And I also wish she knew how fab she is! Hang on in there, Yer Maj, and keep expectations of yourself realistic. You're doing fine!

Bernadette said...

I do try to write even when I don't feel like it, but if I push too hard I just produce rubbish and end up with a headache to boot.
So I try to go for a compromise - maybe I start a story - just 100 words, and make some notes for the rest - or edit and resub some other stuff, or read something I think will be inspiring. I know I never do my best writing when it feels like a really heavy battle.

There's always a possibility that Alice Walker is just not to your taste! We all like and appreciate different things so don't beat yourself up about it - it's nothing to do with you not being clever enough!

hilaryusfun said...

I commented! Gah, eaten by the interweb.

Will keep an eye out for Simon Anstell who I otherwise would have avoided. I don't recommend taking Picky Friend (or any friend) to this years Rhod Gilbert tour.....

Carol said...

I think you should keep at it even when you don't feel like it!! I'm sure that sometimes you'll produce stuff that your not happy with but I'm also sure that sometimes just by starting you get into it and the words will flow...

I like Simon Amstell on Never Mind the Buzzcocks so can imagine him being very funny live. Hehehe, the butterflies in tummies comment made me chortle :-)

C x

SpiralSkies said...

I have the opposite problem - dead cats in my brain because I just don't have the time to write anything. Until we're deprived of it, we forget that, actually, that 'forcing it out' is amazing agony.

I have tickets to see Simon Amstell in a couple of weeks. Looking forward to it even more now, hurrah!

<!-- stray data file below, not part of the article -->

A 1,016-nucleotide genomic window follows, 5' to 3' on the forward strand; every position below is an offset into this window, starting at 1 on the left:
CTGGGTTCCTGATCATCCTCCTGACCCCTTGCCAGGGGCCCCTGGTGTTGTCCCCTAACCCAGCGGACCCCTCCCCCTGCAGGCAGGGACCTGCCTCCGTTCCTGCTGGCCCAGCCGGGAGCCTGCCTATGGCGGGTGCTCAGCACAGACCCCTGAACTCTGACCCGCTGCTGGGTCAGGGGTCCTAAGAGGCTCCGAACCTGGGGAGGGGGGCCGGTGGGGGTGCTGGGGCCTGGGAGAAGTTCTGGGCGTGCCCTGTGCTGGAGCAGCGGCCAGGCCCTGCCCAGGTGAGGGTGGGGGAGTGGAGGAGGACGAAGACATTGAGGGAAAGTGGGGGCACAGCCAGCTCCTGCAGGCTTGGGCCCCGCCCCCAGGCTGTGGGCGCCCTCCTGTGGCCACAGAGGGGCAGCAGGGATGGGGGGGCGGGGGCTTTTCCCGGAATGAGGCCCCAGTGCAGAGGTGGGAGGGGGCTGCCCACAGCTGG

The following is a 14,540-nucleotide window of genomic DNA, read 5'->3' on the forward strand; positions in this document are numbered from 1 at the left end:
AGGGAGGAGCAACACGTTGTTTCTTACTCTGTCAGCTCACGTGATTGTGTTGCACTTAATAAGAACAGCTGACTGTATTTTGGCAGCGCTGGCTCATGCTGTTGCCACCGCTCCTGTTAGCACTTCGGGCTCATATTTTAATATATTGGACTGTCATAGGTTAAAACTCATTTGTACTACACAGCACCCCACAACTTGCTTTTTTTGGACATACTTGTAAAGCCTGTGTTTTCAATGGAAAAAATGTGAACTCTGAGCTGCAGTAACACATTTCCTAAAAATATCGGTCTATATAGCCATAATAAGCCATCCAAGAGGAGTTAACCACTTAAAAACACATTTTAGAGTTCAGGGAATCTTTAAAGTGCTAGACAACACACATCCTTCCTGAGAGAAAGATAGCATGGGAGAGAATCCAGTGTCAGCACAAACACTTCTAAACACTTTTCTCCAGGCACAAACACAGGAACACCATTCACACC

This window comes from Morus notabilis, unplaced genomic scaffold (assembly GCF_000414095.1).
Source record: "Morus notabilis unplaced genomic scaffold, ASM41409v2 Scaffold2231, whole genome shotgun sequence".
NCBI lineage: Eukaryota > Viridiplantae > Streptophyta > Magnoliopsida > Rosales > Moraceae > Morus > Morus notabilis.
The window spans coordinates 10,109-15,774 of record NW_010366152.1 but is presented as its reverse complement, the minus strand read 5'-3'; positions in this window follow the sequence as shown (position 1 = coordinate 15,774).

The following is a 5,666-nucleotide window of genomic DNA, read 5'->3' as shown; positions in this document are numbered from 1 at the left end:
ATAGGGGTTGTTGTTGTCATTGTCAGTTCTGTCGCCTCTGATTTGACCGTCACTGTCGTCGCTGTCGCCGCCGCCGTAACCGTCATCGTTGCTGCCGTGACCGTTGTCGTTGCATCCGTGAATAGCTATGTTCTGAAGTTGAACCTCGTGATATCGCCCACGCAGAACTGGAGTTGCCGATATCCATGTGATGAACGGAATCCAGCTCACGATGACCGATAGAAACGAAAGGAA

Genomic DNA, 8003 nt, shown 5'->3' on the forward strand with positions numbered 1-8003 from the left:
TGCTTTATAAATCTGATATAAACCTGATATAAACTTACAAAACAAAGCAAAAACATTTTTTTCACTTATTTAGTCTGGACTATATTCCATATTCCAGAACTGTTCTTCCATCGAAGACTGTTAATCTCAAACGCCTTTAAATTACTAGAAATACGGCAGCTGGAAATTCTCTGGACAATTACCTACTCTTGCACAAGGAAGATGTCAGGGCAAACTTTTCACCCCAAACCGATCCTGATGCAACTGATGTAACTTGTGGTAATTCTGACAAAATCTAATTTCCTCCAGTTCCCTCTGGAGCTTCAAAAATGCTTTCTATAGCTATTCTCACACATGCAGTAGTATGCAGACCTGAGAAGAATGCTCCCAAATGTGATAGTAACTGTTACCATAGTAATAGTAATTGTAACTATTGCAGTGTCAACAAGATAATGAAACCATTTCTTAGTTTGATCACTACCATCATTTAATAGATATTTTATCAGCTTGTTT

HelenMHunt said...

I struggle with not having enough time or enough energy, rather than not feeling like it. Not sure that has an answer either.

Beleaguered Squirrel said...

When I'm writing I try and do it even when I'm not in the mood. Indeed I only ever seem to be in the mood when there's no time... as soon as there's time I'm not in the mood any more... but I'm pigheaded, so I do it anyway (sometimes). I find the stuff I write is often better than I expect it to be, even when I'm not in the mood. Also I get into the mood after I start - the very act of doing it can put me in the mood.

Anyway I think that first drafts are rarely that good. You need to force yourself to get something onto the paper, so that you can then craft it into something good. It's the editing bit I enjoy best, so I grit my teeth and put up with the dead-cat-in-gut thing so that I can get to the editing part.

Although at the moment I'm not writing at all, so, um, this is a bit academic...

Queenie said...

Interesting to see all the different approaches, thanks for that.
Hilary, really? Only, um, we've already got two tickets... I've never seen Rhod G in anything, not being a telly-watching type, but my Paramour thought he might be good. Oh well.

Shane said...

So convinced was I by your and PF's review, that next Monday I'll be seeing Simon Amtell in Wolverhampton. I hope he is received as well there. A big thank you for the direction/s.